Growing up, your children will lose their baby teeth. But just because they will lose them eventually, does not mean they shouldn't take care of them. Until the adult teeth kick in, baby teeth are the only teeth your children will have besides molars.
People usually have 20 baby teeth, and up to 32 permanent teeth and that’s a lot of teeth to care for. Oral hygiene is extremely important from the very beginning of life. However, despite the good teachings and practices, we all end up with a cavity or two, and so might your kids.
When that happens, you need to take certain measures in order to help your children protect their oral health. Read on to see in which situations to take your children to see the dentist and how to help them maintain good oral health.
Dental plaque, a sticky film of bacteria, is something that we’re all exposed to. It constantly forms on our teeth and this is why oral hygiene and regular plaque removal are crucial for our dental health. Foods and drinks high in sugar, particularly “help” plaque formation.
Then the bacteria in it produce acids that damage tooth enamel. When a tooth is constantly exposed to acid - the enamel is damaged and the decay process begins. This process can be stopped by an early dentist intervention, but if it progresses, your child may need a root canal or tooth extraction instead of a filling.
If you’re located in Brisbane and Gold Coast, contact us at MGA Dental and schedule a check-up for your kids.
If the baby tooth is not ripe for extraction, children get fillings. They are made from the same materials as the ones used on adults, white composite and metal. Metal fillings are the parents’ most popular choice as they are cheap and durable.
They might not look as good as composite fillings which blend in with the tooth, but this should not be a concern, since the baby teeth will fall out anyway.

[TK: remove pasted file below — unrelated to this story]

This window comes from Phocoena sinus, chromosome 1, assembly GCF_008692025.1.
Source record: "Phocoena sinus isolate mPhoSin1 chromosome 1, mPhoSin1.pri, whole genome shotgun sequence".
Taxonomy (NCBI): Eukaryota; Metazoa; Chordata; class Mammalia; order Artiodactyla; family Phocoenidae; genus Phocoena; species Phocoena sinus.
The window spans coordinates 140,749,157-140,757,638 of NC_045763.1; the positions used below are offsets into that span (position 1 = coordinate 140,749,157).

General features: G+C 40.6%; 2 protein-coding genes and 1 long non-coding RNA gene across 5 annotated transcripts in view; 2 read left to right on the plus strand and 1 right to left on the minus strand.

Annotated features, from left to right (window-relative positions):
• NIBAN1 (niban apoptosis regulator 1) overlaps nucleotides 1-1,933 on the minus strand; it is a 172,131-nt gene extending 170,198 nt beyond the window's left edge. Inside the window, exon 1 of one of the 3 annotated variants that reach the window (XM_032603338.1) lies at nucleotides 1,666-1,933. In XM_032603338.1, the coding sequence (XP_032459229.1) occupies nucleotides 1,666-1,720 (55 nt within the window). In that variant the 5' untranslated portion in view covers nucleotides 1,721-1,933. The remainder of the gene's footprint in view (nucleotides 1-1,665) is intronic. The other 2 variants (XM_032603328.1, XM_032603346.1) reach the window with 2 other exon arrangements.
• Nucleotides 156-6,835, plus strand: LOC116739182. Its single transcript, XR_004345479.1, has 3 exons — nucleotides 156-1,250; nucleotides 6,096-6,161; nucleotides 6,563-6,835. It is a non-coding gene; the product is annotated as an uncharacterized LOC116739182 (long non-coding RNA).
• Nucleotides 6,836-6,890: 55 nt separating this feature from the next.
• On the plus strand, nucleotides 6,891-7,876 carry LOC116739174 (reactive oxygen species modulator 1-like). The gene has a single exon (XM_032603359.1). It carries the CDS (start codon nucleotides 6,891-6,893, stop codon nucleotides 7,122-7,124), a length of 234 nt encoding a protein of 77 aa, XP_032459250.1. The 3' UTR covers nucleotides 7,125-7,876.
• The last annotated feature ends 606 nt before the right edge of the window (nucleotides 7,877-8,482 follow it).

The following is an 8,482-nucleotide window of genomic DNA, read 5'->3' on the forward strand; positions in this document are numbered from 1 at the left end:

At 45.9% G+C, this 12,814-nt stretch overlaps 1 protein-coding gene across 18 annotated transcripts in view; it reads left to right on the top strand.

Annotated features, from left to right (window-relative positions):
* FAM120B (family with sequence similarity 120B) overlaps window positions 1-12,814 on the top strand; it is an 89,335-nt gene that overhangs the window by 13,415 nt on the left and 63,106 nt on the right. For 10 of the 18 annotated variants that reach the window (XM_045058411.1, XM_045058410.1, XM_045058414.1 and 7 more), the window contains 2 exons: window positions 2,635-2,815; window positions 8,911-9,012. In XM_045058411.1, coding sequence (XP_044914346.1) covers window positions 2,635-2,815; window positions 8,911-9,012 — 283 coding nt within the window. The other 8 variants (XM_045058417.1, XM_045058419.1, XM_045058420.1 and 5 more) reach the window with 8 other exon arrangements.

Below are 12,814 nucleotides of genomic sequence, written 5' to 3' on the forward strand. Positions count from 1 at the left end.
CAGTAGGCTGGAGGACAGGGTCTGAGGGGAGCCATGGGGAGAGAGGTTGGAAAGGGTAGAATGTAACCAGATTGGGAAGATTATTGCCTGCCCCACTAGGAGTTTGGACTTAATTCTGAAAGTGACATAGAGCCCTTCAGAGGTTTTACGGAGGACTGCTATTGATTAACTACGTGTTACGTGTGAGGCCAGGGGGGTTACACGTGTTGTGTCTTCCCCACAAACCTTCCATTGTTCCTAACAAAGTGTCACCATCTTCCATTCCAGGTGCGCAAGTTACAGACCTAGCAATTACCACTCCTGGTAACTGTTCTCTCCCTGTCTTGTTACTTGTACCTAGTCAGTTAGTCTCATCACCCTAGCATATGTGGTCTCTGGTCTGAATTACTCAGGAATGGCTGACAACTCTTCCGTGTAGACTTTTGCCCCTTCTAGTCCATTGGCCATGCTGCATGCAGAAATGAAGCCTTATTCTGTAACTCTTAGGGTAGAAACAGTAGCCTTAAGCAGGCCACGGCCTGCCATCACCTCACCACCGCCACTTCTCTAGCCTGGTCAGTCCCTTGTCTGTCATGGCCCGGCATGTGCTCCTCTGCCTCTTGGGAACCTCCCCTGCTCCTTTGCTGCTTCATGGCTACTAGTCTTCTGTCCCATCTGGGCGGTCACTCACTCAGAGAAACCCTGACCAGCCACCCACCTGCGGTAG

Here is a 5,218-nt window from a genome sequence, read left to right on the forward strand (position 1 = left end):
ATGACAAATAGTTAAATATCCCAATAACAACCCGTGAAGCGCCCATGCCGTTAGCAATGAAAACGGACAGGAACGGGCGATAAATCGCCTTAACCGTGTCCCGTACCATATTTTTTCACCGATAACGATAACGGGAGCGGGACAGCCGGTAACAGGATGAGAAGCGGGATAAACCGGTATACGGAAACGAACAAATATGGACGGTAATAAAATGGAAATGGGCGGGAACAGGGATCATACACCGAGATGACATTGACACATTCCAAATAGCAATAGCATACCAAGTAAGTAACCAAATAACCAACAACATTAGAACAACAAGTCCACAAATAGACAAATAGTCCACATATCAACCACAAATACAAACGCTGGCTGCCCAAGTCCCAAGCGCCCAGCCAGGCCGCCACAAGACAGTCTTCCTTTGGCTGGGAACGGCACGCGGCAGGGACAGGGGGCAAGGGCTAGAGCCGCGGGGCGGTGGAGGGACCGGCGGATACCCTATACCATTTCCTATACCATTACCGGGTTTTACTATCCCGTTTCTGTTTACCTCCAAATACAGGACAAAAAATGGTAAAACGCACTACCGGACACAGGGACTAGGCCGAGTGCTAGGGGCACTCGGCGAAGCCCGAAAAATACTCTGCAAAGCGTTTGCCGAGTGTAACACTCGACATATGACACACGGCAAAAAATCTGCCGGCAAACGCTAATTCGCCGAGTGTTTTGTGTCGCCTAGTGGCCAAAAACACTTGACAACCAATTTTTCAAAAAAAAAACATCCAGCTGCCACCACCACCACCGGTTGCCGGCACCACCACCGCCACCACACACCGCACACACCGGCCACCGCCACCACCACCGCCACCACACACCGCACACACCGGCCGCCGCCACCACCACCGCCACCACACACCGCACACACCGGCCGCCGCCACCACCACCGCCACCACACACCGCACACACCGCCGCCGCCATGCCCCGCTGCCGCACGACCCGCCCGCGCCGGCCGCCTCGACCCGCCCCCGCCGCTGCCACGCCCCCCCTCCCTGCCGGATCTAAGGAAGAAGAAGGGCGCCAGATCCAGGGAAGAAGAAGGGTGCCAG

Consult with your dentist and figure out the best suitable solution for your child.
Your child will most likely have tons of questions about the expected procedure. To prevent the dental anxiety, talk to them openly and honestly. Most times, children won’t be prepared to undergo a procedure the first time they see a dentist.
But it will help them get familiar with the dentist, and the dentist can go through the procedure with them by explaining what it includes and describing each step of the way, in kid-friendly language.
Depending on the child, your dentist will fix one cavity at a time, or all cavities at once. Make sure you bring their favourite toy to the dentist, and be patient and comforting if your child starts to cry.
Even if you take your child to the dentist regularly, and if all the cavities are dealt with in time, it doesn’t mean that a once fixed cavity won’t come back. Unfortunately, the only thing that you can do about it is getting a decay removal and a new dental filling.
This does not mean that your dentist did a bad job. When a filling gets old, the margins where it meets the tooth are not so firm anymore. The bacteria that can easily get there is hard to remove, and this is why a new decay is developed, not far away from the old one.
A tooth decay is not the only condition that requires dental fillings. When your kids have a dental trauma (broken, cracked and chipped teeth), they will sometimes need to get fillings and crowns as well.
Other reasons for having this procedure are teeth that are not shaped properly, as well as underdeveloped teeth. The recommended treatment will depend on the location, the severity and the type of broken/chipped tooth.
Sometimes, the crack can be simply polished. When fixing permanent teeth, most dentists opt for crowns as they are a better and more durable solution than a filling in these cases.
Although regular check-ups are a great way to take care of your child’s dental health, it’s much better to prevent the issues from occurring by following several easy steps.
Don’t let your children eat too many sweets and limit their snacks. Sugary drinks (soft drinks) and foods rich in simple carbohydrates are to be avoided at all costs.
Brushing twice a day is a must.
However, don’t encourage your children to brush immediately after meals as this could cause enamel erosion and damage your childrens’ teeth.
Wait for 30 minutes instead and don’t worry - plaque won’t do them any damage during this short period.